It is now being proposed that persons who do not yet have a grievous and irremediable medical condition, but who anticipate having such a condition, should, if in a given situation such as a state of advanced dementia preventing them from recognizing family members or performing their activities of everyday life, be allowed to receive medical assistance in dying in circumstances in which — and I want to emphasize this — they, although conscious, are unable to consent to the provision of medical assistance in dying.

By legislating on this matter, Canada would be joining a very small number of countries that have accepted that a person may receive medical assistance in dying by means of an advance request. I am referring to the Netherlands and Belgium, which have very different statutes on this issue.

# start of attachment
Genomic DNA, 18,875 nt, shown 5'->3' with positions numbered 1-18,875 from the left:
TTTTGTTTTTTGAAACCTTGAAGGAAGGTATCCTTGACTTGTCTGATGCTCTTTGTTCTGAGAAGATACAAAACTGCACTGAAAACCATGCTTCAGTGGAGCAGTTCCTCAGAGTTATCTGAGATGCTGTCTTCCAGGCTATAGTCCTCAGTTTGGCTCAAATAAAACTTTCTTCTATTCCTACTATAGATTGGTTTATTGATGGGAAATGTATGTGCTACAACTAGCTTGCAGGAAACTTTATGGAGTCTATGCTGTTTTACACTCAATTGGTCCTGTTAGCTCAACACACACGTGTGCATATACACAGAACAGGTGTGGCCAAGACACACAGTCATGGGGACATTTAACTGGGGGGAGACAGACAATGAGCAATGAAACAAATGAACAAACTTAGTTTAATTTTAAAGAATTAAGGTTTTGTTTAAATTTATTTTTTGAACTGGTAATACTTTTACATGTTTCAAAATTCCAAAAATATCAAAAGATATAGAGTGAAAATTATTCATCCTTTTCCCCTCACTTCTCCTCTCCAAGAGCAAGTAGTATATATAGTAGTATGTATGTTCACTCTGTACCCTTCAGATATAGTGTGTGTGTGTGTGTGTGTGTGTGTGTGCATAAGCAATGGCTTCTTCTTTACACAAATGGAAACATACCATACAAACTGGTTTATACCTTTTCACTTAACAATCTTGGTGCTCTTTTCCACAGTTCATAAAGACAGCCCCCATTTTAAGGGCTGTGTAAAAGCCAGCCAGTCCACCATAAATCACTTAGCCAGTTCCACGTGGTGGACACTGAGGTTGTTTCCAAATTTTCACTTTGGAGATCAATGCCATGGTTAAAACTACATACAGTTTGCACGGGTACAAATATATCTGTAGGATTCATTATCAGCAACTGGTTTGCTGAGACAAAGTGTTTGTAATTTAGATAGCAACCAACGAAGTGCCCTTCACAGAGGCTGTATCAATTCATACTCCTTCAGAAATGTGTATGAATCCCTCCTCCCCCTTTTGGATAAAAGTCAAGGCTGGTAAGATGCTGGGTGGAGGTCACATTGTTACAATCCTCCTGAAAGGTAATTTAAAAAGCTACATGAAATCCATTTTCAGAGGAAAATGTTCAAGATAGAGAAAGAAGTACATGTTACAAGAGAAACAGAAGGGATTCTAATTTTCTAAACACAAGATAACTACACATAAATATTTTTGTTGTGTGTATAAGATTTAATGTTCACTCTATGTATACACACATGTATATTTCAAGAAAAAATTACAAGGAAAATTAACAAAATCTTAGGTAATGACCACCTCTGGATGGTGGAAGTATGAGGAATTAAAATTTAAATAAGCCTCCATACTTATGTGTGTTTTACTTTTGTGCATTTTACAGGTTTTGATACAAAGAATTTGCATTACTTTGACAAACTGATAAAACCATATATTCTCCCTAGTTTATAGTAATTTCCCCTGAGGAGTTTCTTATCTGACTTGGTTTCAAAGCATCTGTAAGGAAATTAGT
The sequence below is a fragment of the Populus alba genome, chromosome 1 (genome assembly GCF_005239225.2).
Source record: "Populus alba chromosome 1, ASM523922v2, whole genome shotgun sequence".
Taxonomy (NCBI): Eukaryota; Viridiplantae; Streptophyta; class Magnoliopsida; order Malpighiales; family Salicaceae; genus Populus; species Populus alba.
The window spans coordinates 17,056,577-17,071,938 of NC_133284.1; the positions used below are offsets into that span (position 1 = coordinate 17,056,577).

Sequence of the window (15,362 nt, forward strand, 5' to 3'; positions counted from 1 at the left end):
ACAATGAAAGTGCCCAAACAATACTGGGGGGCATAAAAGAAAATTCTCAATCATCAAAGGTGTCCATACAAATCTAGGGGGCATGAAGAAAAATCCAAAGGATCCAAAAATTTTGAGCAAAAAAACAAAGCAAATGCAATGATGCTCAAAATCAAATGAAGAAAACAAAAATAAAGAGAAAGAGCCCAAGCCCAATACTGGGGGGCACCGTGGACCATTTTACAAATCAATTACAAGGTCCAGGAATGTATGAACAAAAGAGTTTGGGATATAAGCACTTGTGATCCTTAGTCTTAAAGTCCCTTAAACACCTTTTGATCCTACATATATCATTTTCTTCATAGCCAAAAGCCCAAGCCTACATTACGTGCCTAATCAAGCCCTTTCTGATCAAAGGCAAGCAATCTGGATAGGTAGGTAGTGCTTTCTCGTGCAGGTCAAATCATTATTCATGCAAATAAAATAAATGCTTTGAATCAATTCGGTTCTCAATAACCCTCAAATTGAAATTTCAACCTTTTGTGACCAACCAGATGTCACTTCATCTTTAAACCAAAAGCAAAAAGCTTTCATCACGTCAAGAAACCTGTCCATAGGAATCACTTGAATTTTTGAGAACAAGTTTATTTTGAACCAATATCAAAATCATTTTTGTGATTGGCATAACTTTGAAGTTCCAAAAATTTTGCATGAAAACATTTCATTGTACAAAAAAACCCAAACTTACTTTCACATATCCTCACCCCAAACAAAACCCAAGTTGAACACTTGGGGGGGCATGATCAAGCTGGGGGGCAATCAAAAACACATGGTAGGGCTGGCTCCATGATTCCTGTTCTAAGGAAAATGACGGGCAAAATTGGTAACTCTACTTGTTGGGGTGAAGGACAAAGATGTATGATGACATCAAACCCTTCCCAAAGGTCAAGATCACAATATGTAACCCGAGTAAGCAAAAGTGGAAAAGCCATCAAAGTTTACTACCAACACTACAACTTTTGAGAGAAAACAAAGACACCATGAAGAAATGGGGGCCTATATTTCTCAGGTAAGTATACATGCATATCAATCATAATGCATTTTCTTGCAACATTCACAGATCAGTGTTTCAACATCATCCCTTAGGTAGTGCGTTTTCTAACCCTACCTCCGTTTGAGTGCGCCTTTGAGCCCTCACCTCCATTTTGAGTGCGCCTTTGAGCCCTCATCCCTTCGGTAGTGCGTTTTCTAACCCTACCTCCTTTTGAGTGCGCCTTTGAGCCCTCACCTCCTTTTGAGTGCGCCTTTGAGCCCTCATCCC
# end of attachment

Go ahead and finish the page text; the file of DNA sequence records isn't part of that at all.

In the Netherlands, advance requests for medical assistance in dying are authorized, but, between 2017 and 2019, there were only two or three cases per year of persons suffering from advanced dementia who received euthanasia in accordance with their advance medical directives.

In Belgium, an advance euthanasia directive takes effect only if a person is irreversibly unconscious at the time of euthanasia. In other words, that person must be in an irreversible coma. From 2016 to 2020, between 22 and 33 persons per year received euthanasia in accordance with their advance medical directives.

Unlike Belgium, Canada is currently considering the possibility of providing medical assistance in dying to a person who has made an advance request, not where that individual is in an irreversible coma, which presupposes a total loss of consciousness, but where a person with a grievous and irremediable medical condition such as advanced dementia is still conscious, even if only minimally so, but incapable of giving free and informed consent to the provision of medical assistance in dying.